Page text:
Sunday, June 22, 2014

Painted in Scarlet: The Patchwork World

So my nephew, fine lad that he is, has shown an interest in tabletop RPGs.  And I, being the cool uncle that I am (no, really, I swear!), offered to run Scarlet Heroes for him to get a taste of D&D. As I've mentioned elsewhere, I am a lazy, lazy man. So rather than come up with a custom world, I decided to save time partake in an experiment: Create a setting as someone his age might have in the early nineties, using those books and boxed sets an older brother (or cool uncle) might have on their shelf.  Here's what I've come up with so far...

Play begins in Thunder Rift, I've lifted a few modules from elsewhere to fill in some gaps (B7: Rahasia, for example, B3: Palace of the Silver Princess for another), bu Thunder Rift forms a nicely contained playground for the nephew to get used to the system with. Eventually, I'm sure, the brave and noble nephew will grow tired of the Thunder Rift, or he'll sneak through one of the many Ningaublin rifts to the world outside. What will he find there? Well...

The Gray Box. Enough of a setting to hang my hat on, open enough to do what I want and not worry about stepping on anyone's canon. Out in the Trackless Sea, one might find X1: The Isle of Dread,  And beyond that, people speak of a strange coast, upon which rests a strange city:

A bit closer to home, beyond the eastern edge of the map rests many a strange kingdom, an excuse to break out my Gazetteers (especially Principalities of Glantri).

Adventuring on the surface world is all well and good, of course, but everyone knows that the best adventure awaits the deeper you go, and if you go deep enough, well....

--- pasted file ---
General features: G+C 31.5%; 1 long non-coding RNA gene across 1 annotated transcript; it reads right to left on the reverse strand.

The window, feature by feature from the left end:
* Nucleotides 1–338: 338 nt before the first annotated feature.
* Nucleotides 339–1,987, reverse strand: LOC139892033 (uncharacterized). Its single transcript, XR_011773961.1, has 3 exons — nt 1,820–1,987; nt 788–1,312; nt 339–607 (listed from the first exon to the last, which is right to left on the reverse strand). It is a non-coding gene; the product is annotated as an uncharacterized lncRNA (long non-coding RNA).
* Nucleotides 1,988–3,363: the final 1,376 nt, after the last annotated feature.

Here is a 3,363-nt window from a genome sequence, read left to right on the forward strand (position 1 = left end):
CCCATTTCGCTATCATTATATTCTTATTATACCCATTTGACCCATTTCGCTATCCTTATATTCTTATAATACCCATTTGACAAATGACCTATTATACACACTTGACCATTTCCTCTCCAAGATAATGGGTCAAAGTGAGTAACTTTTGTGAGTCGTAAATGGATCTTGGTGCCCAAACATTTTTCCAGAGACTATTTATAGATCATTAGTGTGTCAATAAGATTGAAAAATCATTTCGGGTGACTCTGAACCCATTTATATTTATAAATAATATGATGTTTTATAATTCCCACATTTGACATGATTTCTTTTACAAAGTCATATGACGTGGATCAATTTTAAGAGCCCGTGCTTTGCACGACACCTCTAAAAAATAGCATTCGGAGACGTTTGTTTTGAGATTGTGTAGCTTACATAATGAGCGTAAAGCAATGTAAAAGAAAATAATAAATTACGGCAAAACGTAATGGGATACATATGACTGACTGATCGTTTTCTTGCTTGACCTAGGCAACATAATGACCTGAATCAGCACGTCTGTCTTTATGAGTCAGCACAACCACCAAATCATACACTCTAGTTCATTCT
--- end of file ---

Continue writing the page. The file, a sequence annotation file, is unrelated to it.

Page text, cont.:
Many a strange and fanciful sight to be seen here in the Hollow World, and wouldn't you know it? The Immortals have replaced the Faerunian pantheon. Oh dear...

So there you have it. A cluttered world that makes a certain sort of sense when you step back, stick out your tongue, and cross your eyes. Adventure Modules, with a bit of tweaking, supply many a quest, and when the nephew has exhausted those, well... There's always a rumor and a whim, or perhaps a friendly Ningauble to show him the way to other settings. For extra monsters, there's always the Monstrous Compendium Annuals.

Now, I wonder where I put my Dark Sun boxed set...

Friday, June 20, 2014

Painted in Scarlet: Mhengyon

No. Appear: 1 Morale: 10
Armor Class: -1 Hit Dice: 20
Attacks: 2 Claws OR Breath Weapon
Damage 1d8/1d8/special      Skill Bonus:  +6
Move: Fly 120', Special Treasure: Special

To ask Mehngyon of his people, the great serpent will claim there is only Mehngyon. Multiple sightings, all within the same day, lead to claims that there are several such entities in existince, or, more worrisome, there is only one, possessing great powers.

Scholar by vocation, Mehngyon swims the Boundless Mists, that murky sea of dreams linking all humanity. By delving in to one sleeper's dreams, the great dragon is capable of emerging elsewhere in the world, giving rise to the rumors there are many of his kind.

Collector by nature, Mehngyon prowls the Boundless Mists, gathering up dreams both interesting and profane. Such dreams are the only sustenance Mehngyon requires, though he delights in cakes of honey.

Within Mehnyon's mouth lies a portal to the Boundless Mists, and when threatened, the great serpent will spew forth a cloying cloud of iridescent, abalone mist. This mist occupies an area 20 feet on a side.  A number of creatures whose total Hit Die equal  Mehngyon's caught in this mist are placed into a magical slumber lasting a day and a night.  Gentleman that he is, Mehngyon will oft remain to ensure no harm befalls the sleepers.

Thriving on the dreams of others, Mehngyon has no need for treasure. However, his scales are studded with numerous pearls, the precious baubles often shed after a good scratch. These gems range in value from 4 to 100GP, depending on size, and are well prized by practitioners of the arcane arts for their use in various occult rituals.

Wednesday, June 18, 2014